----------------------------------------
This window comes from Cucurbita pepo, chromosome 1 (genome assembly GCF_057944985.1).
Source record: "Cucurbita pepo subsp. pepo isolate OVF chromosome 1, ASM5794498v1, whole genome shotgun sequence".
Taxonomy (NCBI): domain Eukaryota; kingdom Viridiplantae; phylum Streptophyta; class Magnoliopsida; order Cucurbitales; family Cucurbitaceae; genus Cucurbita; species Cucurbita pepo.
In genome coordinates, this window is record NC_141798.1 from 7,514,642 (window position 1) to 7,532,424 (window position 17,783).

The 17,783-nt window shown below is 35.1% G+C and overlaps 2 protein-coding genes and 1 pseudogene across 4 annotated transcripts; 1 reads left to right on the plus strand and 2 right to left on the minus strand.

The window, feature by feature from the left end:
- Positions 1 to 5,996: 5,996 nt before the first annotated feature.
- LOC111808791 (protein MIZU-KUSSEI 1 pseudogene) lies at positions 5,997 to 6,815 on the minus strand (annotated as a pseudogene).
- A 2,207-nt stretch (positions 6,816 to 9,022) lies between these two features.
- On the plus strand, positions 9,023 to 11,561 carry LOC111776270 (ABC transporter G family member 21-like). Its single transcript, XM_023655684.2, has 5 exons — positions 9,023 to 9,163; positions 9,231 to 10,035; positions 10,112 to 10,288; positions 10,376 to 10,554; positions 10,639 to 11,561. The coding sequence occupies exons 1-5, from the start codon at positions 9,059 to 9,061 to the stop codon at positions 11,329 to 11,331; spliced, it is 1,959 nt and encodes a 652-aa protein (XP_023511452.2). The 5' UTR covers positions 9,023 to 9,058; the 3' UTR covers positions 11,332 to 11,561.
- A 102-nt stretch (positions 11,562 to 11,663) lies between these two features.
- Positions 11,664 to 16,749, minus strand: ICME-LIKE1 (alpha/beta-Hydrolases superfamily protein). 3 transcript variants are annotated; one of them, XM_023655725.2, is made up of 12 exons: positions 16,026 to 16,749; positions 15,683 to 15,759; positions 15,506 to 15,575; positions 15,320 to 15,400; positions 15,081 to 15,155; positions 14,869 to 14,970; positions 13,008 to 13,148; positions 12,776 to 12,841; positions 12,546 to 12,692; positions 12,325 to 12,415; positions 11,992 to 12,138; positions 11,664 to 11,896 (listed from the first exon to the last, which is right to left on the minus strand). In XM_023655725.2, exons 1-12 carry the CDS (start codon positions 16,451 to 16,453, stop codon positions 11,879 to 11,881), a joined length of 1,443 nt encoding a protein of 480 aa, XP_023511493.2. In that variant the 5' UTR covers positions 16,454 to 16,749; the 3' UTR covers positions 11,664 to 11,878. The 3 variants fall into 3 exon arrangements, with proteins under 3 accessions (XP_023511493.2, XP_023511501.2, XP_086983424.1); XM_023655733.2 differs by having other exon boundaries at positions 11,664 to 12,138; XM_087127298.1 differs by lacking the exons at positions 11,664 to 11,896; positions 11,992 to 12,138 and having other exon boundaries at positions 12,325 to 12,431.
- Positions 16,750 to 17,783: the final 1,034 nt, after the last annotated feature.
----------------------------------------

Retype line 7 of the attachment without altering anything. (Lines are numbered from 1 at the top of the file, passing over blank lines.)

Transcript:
- Positions 1 to 5,996: 5,996 nt before the first annotated feature.